Monday, June 5, 2017

Smart Power, Russia Today, And The Strategic Implications Of Fake News

"Smart Power, Russia Today, And The Strategic Implications Of Fake News," Joel Harding's blog, To Inform is to Influence (June 5, 2017)

image (not from entry) from


In the article, MAJ Kimbrell accurately points out the BBG’s mandate of providing “objective, accurate, and relevant information bound by truth” information in its international broadcasting. The problem is, and I’ve personally spoken with the CEO of the BBG, John Lansing, about this, is that they are only beginning to study instituting Measures of Effectiveness and they have a plan to institute them.  It’s been six months, Mr. Lansing, and I haven’t seen or heard a thing about MOE.  ... 
The article offers a nice framework for future operations in the information environment. ...
In 1953 the United States Information Agency (USIA) was established by President Eisenhower. The mission of USIA was to “understand, inform, and influence foreign publics in promotion of the U.S. national interest, and to broaden the dialogue between Americans and U.S. institutions, and their counterparts abroad.” The USIA consisted of a number of programs, with the Voice of America broadcasting service likely the most familiar among them.
In 1999 most of the broadcasting programs were moved to the Broadcasting Board of Governors (BBG). The BBG’s mission is to “inform, engage, and connect people around the world in support of freedom and democracy.” It functions with five divisions: Voice of America broadcasts most widely, while the Office of Cuba Broadcasting (Radio and TV Marti) transmits to Cuba, and both are holdovers from USIA; Radio Free Europe/Radio Liberty and Radio Free Asia are both geographically focused and also trace their roots back to the Cold War; and the Middle East Broadcasting Networks form the newest division, broadcasting on the radio since 2002 (Radio Sawa) and on TV since 2004 (Alhurra TV). Regardless of the division each is responsible for providing objective, accurate, and relevant information.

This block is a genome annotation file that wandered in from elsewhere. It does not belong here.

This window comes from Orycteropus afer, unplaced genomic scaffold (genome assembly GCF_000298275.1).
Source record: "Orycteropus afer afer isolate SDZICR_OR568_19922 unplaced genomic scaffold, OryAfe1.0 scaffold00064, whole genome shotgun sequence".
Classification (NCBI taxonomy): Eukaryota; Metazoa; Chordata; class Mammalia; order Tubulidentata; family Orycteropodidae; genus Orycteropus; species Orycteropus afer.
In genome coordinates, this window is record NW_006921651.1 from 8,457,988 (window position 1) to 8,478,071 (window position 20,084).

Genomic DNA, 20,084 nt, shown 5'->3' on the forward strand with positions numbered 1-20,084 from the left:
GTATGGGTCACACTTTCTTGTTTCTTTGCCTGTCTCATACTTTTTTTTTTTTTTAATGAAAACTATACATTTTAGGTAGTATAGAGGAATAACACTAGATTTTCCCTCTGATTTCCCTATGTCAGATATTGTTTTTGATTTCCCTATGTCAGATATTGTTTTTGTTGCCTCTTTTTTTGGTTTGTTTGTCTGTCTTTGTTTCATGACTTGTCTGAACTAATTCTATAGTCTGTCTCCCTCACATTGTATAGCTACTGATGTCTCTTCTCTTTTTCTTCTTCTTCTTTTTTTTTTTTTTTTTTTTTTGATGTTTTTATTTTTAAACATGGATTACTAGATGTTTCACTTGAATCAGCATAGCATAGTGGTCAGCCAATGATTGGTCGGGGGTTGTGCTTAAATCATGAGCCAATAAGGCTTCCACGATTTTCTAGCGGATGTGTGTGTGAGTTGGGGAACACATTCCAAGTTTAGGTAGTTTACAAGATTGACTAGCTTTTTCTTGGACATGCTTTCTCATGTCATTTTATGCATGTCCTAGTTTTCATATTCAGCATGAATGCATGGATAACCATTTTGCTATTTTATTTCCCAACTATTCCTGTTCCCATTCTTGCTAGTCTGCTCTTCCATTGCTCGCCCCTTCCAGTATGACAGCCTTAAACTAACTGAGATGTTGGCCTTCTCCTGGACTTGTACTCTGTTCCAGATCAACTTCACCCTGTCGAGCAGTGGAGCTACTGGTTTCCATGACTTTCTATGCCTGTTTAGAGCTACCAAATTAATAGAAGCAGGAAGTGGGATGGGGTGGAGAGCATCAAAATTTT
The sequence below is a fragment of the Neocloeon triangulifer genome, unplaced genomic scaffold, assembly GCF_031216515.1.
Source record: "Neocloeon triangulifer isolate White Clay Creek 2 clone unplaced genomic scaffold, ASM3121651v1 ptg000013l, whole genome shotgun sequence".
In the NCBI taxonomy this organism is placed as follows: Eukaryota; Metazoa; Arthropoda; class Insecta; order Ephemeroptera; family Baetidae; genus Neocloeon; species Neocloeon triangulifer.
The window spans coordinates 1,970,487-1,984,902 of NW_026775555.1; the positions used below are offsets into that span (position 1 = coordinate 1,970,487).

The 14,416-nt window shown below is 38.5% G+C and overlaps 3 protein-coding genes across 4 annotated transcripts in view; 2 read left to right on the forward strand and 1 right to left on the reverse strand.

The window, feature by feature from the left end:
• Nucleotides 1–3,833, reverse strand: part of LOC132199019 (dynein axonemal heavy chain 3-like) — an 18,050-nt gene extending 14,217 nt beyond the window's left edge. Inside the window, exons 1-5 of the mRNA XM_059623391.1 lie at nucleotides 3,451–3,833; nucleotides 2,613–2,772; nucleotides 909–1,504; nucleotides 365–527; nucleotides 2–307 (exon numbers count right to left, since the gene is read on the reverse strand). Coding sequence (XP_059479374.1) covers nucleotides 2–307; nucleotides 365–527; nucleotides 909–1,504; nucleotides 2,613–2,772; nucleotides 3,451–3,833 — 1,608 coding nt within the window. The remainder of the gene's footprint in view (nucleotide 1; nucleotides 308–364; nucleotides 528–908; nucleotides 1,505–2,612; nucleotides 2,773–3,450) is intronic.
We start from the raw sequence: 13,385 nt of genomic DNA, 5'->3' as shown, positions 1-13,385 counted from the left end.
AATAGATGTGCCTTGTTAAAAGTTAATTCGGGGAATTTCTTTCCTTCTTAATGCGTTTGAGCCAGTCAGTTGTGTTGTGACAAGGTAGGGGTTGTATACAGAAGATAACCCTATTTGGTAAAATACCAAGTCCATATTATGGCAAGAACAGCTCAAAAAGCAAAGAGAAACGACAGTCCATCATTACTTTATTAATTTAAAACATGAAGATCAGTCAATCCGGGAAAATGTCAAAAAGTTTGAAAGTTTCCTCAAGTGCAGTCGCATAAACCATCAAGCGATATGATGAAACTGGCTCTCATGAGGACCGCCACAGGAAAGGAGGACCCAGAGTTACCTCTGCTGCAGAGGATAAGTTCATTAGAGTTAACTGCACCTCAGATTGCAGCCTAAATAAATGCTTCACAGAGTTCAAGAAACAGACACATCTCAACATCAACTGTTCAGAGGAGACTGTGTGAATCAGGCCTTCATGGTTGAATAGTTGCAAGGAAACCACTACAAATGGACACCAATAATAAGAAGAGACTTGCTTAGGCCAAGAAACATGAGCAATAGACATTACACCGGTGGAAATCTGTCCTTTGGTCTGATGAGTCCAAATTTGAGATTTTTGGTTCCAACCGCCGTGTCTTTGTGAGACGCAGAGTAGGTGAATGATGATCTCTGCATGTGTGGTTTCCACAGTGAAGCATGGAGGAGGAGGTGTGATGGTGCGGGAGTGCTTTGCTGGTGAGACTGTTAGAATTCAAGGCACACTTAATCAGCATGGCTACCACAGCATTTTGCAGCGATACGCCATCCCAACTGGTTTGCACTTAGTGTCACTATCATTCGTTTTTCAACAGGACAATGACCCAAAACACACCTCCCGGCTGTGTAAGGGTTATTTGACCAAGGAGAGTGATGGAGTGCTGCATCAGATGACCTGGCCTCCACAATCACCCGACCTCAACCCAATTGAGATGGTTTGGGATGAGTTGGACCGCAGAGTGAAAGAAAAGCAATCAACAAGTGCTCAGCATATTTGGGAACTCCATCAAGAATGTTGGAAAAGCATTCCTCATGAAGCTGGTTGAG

And that responsibility brings us to the “yes, but . . .” answer. These programs give the United States a similar tool as RT gives to Russia, but unlike their Russian counterpart, they are bound by truth.
The BBG provides objective, accurate, and relevant information bound by truth because, as our National Security Strategy states, American leadership is a global force for good. And however “good” might be defined, deliberate and consistent falsehoods of any form, disseminated by these strategic messaging programs, could hardly be described as consistent with this self-description.
Russia, by contrast, does not have this concern. And although many who don’t typically watch RT might roll their eyes if they did, much of the network’s audience has little exposure to credible charges of the network’s propaganda purposes. The most notable example came in 2014 when Liz Wahl, an American Russia Today correspondent, quit while broadcasting live from RT’s Washington, DC studio. “My grandparents came here as refugees during the Hungarian revolution, ironically to escape the Soviet forces,” she said on air. “I cannot be a part of a network funded by the Russian government that whitewashes the actions of Putin. I am proud to be an American and believe in disseminating the truth. That is why after this newscast I am resigning.”
The Challenge Ahead
In the current global operating environment, truth, accuracy, and objectivity may not always be enough to counter an adversary that is not bound by the same. This has been proven in Georgia, Ukraine, and Syria. Commitment to those principles, especially with tools of mass communication, is integral to our national identity and vital to maintaining the credibility necessary for the United States to win conflicts, especially ideological ones, over the long term. Few serious strategists would advocate for outright lies, deception, and clandestine information operations.
And yet, Russia Today offers a window into a strikingly difficult challenge. How can the United States influence, disrupt, corrupt, or usurp an adversary’s ability to make and share decisions without crossing some of the boundaries we have set for ourselves? Are we doing everything we can to operate most effectively in the complex current information environment? Propaganda works—whether in the form of narrative-shaping broadcasts with global reach and cannily adorned with the hallmarks of an objective news network, or as fake news aimed at influencing elections and supporting military campaigns. Countering it and insulating against its effects is the task at hand, and it isn’t an easy one.

Curtis Kimbrell is a major in the United States Army and instructor within the Defense and Strategic Studies program at the United States Military Academy at West Point. He holds a Master of Arts degree in communication from Johns Hopkins University.

The views expressed in this article are those of the author and do not reflect the official policy or position of the Department of the Army, Department of Defense, or the US Government.

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